- Data privacy laws. Generally, federal data privacy laws prohibit online account service providers from turning over the contents of your electronic communications to anyone other than the owner without the owner's lawful consent. That means social media sites or other companies may lock up your content unless you give express permission for others to access it. That might leave your heirs unable to gain access to photos, email messages, or other information stored in the cloud. Fighting for that access in court probably would be cost prohibitive, says Beis: "Attempting to gain access to a deceased person’s digital accounts without lawful consent may involve a court battle with an online account service provider, which has the potential to cost a lot of money."
Make your estate plan digital-savvy
Fortunately, you can help avoid these obstacles by addressing digital property and information in your estate plan. Consider taking the following 4 steps:
- Make a list. Start by listing your digital assets so your loved ones know what you have and where they can find it. Include all your important passwords, online accounts (including email and social media accounts) and digital property (including domain names, virtual currency, and money transfer apps). Store your list in a secure location and make sure your family members know how to access it. Avoid storing keys and passwords for crypto and other virtual currencies digitally, as this can help reduce the chances of digital theft. Also note that when hackers hack into a bank account or a brokerage account, the institution may have insurance or protection; but if someone hacks into your crypto wallet, there may be no recourse for getting your money back. Be extra safe where you store your crypto passwords.
- Understand what you really own. There are instances where you may have thought you purchased a digital asset, but in fact you purchased a license to use the asset. Check the terms of agreement.
- Back up data stored in the cloud. For starters, one layer of protection in the cloud to consider is FidSafe®, a free, secure online safe deposit box, to save digital backups of electronically scanned essential documents such as bank and investment account statements, birth certificates, insurance policies, passwords, tax records, wills, and more. If you store any digital assets in the cloud, consider backing them up to a local computer or storage device on a regular basis so that family members and fiduciaries can access them with fewer obstacles. "Some companies provide easy access," says Beis. "Facebook, for example, has a One-Click Download option to download all your data to a computer."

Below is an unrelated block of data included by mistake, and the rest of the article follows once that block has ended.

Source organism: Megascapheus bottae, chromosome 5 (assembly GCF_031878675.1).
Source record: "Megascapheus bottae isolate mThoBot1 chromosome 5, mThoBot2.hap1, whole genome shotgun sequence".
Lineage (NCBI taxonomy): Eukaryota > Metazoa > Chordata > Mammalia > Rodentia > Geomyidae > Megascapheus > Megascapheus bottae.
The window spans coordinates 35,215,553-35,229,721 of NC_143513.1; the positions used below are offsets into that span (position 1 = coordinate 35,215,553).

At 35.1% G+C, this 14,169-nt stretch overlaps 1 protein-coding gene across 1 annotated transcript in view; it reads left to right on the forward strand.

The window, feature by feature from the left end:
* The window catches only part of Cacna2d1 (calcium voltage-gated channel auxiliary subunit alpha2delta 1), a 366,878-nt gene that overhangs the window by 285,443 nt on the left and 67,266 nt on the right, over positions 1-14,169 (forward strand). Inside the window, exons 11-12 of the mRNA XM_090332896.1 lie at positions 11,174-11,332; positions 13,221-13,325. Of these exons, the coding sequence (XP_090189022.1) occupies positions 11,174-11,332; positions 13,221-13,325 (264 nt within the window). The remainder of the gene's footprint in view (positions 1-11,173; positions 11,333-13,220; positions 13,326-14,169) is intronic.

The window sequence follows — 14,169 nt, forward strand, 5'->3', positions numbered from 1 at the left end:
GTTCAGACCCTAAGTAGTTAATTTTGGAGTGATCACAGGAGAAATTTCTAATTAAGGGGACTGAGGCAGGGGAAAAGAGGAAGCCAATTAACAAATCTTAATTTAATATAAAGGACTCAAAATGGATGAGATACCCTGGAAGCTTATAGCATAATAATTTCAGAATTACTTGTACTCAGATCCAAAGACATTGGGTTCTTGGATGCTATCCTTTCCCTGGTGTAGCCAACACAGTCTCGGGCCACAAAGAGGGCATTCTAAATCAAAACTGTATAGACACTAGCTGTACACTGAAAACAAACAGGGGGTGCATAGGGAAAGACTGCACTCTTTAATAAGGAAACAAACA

Tip: Don't just rely on the cloud for backup. Depending on the kind of digital asset, it may be appropriate to also back up your data to a local computer or personal storage device.
- Provide consent in legal documents. Work with an estate planning attorney to update your wills, powers of attorney, and any revocable living trusts. You also might consider exactly which information you want to make available, according to Beis. "A blanket authorization may not be appropriate," he says. "You might not be comfortable making all digital assets accessible to your fiduciaries."
Tip: Ask your estate planner about how to provide your fiduciaries with access to passwords.
Since digital assets are still a relatively new phenomenon, the laws that deal with them are changing rapidly. Talk with your attorney about the steps you can take now, and check in regularly to update your estate plan to accommodate any changes in the law or in your digital property. Lastly, if you have significant digital assets, consider appointing a special executor who has business and legal experience just to deal with your digital assets (in addition to the executor of your general estate).